How to Create a Shot List for Your Wedding Photography

Wedding Photography

Though a shot list isn’t necessary for every wedding photography, it can be beneficial. A shot list helps guide and direct your photographer while allowing them creativity.

Your initial shot list should include pictures of your immediate family. This might involve taking multiple combinations of everyone.

Decide on Your Style

Weddings are significant milestones that you’ll remember for years to come, which makes working closely with your photographer to develop an agenda of shots that includes everything you want captured on this crucial day.

Wedding couples should include certain essentials on their shot list for any successful celebration, regardless of style and theme. First, identify what elements reflect your aesthetic;

There are various photographic styles to consider for your wedding photography needs. Traditional photographs might take the form of conventional portraiture, while documentary-style shots offer a more documentary feel. Elopement weddings have also gained in popularity. Some photographers specialize in film or analog photography to capture weddings with a more organic look and feel.

Your photography style should reflect your interests and best encapsulate your special day. However, regardless of its identity, it’s crucial that you share a shot list with your photographer so they know exactly what shots are needed on the big day.

As you plan your shot list, consider any family group photos you would like taken – from all immediate family to grandparents and godparents – plus any “special guests” such as an efficient or other close family or relatives with whom you’d like pictures taken.

Create a Timeline

Many brides-to-be find wedding inspiration on platforms like Pinterest, Instagram, and wedding blogs. However, these posts often offer standard photos likely to be captured during an average wedding day. But remember: your special day should celebrate everything unique about your love story—not the usual photos from past celebrations.

Therefore, it is crucial that you work closely with your photographer to develop a wedding shot list that details all the pictures you need for your big day. This will not only ensure you capture every important shot but also allow your photographer to easily track what photos need to be taken throughout the day.

One of the critical components of creating a shot list is selecting which family groupings you want to capture. Weddings provide couples with their first opportunity to bring extended families together, thus making these photos valuable heirlooms and legacies of future generations. Therefore, an organized plan for photographing these essential family moments is paramount.

As part of your wedding photography budget, it is also advisable to create a shot list that enumerates any additional groups or combinations of people you would like captured, such as grandparents, cousins, or any other significant people that should feature prominently in your photographs. This could include grandparents, cousins, or anyone else important enough for inclusion.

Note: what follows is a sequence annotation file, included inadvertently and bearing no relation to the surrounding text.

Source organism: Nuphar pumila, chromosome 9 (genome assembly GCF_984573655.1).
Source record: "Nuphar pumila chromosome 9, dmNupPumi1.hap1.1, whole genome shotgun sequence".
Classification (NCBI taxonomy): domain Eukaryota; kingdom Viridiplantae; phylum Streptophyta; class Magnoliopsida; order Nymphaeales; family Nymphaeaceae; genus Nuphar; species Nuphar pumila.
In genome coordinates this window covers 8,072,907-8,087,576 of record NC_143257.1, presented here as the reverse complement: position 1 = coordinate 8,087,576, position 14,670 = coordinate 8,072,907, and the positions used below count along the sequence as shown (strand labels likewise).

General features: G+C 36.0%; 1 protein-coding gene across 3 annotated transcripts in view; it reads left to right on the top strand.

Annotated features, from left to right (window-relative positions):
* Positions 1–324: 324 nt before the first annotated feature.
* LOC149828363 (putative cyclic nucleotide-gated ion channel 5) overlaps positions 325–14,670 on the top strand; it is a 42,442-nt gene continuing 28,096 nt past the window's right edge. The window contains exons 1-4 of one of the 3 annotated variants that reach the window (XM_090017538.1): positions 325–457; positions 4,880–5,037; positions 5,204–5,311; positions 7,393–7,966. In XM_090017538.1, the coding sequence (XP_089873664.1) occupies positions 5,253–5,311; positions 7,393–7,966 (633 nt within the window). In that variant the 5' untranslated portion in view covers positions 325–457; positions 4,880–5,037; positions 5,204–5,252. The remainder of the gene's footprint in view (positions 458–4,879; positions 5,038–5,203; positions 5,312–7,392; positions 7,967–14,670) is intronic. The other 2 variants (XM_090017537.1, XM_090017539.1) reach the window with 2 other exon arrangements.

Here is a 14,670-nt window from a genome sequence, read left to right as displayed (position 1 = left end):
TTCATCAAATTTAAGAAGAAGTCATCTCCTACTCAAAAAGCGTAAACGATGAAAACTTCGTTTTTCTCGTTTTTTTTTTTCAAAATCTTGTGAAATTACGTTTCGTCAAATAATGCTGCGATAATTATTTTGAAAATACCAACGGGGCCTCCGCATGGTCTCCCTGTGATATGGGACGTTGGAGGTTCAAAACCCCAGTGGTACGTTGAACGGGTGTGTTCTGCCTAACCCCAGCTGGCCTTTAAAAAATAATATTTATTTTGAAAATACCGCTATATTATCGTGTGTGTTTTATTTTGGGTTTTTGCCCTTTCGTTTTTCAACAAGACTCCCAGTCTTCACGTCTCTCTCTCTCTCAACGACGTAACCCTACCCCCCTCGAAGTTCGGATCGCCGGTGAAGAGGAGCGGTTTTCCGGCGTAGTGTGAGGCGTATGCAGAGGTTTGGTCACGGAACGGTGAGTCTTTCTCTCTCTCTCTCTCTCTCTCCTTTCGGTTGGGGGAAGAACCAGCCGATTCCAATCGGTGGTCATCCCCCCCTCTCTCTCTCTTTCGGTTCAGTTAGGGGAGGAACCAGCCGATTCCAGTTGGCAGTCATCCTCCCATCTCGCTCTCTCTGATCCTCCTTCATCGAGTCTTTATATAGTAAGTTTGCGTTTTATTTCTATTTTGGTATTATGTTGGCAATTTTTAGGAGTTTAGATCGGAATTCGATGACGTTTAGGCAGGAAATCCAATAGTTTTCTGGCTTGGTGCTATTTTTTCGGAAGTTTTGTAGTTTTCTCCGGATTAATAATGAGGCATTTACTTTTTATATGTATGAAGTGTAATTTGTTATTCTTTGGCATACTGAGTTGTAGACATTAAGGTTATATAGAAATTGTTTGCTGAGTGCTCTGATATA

Pre Wedding Shoot

Prioritize Your Most Important Photos

Your wedding day will undoubtedly include many unforgettable moments that won’t fit perfectly into a single photo. That’s why sharing an extensive shot list with your photographer before your big day begins is wise. This allows them to be creative while still ensuring you capture all of the essential images you envisioned a photo album of.

When creating your shot list, prioritize family groupings and personal details. Inform the photographer of any family dynamics that might make for uncomfortable moments (e.g., divorced parents, elderly relatives in poor health, or someone who recently passed) so they can plan accordingly and avoid potentially awkward moments.

An integral component of your shot list should include taking photographs that capture your venue’s details, ceremony sites, and reception—such as place cards, table settings, floral arrangements, favors, or centerpieces—that will help you remember this special day years later.

Keep it Simple

Moments on a Pre Wedding Shoot day that you only get one chance at are often emotional shots, such as the newlyweds’ first look or photos right after the ceremony. Making a shot list can help ensure you capture these critical moments before they pass you by.

Another category of must-have shots involves your family and loved ones. Weddings often serve as an occasion for extended families to come together, and the images captured here will become treasured legacies for you and your partner. To keep things organized and efficient on the big day, we advise creating a list of family and loved ones you plan to photograph with your bride or groom.

This list can be easily adjusted during the portrait session to include new combinations. This makes for faster portrait sessions with all your family and loved ones and allows your photographer more time to capture all those candid and fun images that make wedding photography such a meaningful memory.

At our studio, we strongly encourage our couples to be creative with their photos. Sure, a cake photo is excellent, but don’t overlook taking close-ups of flowers or shots of you and your groomsmen laughing as part of telling the story of your big day! These moments are what will truly capture its magic.